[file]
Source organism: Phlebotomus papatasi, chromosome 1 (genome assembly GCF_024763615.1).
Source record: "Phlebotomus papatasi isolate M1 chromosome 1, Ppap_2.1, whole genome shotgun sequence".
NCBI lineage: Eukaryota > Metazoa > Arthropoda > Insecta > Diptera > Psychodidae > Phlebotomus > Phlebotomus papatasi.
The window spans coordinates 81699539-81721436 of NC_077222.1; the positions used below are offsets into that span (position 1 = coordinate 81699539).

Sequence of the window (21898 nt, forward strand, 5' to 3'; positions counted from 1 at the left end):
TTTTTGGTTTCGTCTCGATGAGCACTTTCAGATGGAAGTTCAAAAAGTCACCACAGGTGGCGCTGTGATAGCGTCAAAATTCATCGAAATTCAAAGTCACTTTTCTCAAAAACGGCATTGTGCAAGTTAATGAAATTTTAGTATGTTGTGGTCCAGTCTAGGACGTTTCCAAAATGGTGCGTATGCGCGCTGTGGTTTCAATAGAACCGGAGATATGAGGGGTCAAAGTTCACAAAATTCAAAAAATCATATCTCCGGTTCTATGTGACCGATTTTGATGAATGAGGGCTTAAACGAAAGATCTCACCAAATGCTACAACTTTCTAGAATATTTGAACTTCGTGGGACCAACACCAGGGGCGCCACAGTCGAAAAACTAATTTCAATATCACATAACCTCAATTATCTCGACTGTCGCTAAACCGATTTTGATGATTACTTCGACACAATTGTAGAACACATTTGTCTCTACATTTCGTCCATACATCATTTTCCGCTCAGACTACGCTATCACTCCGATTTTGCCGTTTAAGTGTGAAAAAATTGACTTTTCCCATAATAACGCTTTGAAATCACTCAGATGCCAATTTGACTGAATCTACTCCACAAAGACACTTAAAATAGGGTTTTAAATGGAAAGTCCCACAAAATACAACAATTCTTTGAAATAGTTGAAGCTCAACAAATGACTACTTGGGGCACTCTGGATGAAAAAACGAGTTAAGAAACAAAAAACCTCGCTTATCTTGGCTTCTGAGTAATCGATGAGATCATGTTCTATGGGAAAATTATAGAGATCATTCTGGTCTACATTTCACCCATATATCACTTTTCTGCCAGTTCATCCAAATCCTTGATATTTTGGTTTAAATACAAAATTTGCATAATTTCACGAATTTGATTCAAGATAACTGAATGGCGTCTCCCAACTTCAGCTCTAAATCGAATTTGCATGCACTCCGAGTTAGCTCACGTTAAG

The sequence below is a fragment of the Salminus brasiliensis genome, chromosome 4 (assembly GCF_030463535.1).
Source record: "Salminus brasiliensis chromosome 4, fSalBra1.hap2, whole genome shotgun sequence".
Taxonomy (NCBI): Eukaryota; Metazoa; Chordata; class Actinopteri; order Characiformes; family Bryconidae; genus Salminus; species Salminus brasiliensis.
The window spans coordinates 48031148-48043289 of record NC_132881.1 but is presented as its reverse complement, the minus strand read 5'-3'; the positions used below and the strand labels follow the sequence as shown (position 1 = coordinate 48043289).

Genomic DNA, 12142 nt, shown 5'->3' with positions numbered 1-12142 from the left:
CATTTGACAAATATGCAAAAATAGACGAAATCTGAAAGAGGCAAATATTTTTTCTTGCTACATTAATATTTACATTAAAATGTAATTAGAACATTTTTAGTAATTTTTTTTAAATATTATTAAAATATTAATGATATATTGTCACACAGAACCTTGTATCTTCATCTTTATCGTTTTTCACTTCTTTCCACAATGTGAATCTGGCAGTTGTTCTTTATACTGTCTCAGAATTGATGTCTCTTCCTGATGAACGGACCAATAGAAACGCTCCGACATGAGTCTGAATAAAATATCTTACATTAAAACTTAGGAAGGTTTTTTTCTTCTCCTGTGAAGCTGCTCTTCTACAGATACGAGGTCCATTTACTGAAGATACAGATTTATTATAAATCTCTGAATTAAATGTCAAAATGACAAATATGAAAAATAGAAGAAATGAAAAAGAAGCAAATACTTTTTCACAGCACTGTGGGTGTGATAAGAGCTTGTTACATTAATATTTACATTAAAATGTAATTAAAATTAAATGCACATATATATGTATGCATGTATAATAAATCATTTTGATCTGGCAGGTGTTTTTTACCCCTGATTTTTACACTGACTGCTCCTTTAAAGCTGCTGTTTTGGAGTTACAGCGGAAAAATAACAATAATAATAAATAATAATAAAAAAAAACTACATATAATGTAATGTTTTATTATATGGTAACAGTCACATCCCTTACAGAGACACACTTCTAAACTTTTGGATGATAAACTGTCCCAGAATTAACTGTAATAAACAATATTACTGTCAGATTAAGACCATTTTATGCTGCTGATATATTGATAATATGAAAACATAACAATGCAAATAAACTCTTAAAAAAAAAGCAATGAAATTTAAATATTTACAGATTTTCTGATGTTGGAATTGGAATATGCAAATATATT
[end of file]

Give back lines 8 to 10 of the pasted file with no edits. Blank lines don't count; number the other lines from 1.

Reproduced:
Source record: "Salminus brasiliensis chromosome 4, fSalBra1.hap2, whole genome shotgun sequence".
Taxonomy (NCBI): Eukaryota; Metazoa; Chordata; class Actinopteri; order Characiformes; family Bryconidae; genus Salminus; species Salminus brasiliensis.
The window spans coordinates 48031148-48043289 of record NC_132881.1 but is presented as its reverse complement, the minus strand read 5'-3'; the positions used below and the strand labels follow the sequence as shown (position 1 = coordinate 48043289).